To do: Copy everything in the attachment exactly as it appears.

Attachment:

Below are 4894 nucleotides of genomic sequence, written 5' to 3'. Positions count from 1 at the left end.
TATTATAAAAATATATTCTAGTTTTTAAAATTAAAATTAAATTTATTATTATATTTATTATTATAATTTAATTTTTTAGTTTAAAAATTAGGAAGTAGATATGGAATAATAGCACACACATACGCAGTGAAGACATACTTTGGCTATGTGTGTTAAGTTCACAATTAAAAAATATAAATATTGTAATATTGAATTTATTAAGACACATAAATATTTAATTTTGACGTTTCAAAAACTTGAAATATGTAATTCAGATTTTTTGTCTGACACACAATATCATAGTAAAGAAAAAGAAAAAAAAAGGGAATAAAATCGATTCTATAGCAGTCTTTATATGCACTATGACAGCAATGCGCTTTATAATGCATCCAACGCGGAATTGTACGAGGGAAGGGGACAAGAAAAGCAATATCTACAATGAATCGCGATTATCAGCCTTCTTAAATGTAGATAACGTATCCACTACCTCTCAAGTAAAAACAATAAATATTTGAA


Below are 4894 nucleotides of genomic sequence, written 5' to 3'. Positions count from 1 at the left end.
TATTATAAAAATATATTCTAGTTTTTAAAATTAAAATTAAATTTATTATTATATTTATTATTATAATTTAATTTTTTAGTTTAAAAATTAGGAAGTAGATATGGAATAATAGCACACACATACGCAGTGAAGACATACTTTGGCTATGTGTGTTAAGTTCACAATTAAAAAATATAAATATTGTAATATTGAATTTATTAAGACACATAAATATTTAATTTTGACGTTTCAAAAACTTGAAATATGTAATTCAGATTTTTTGTCTGACACACAATATCATAGTAAAGAAAAAGAAAAAAAAAGGGAATAAAATCGATTCTATAGCAGTCTTTATATGCACTATGACAGCAATGCGCTTTATAATGCATCCAACGCGGAATTGTACGAGGGAAGGGGACAAGAAAAGCAATATCTACAATGAATCGCGATTATCAGCCTTCTTAAATGTAGATAACGTATCCACTACCTCTCAAGTAAAAACAATAAATATTTGAA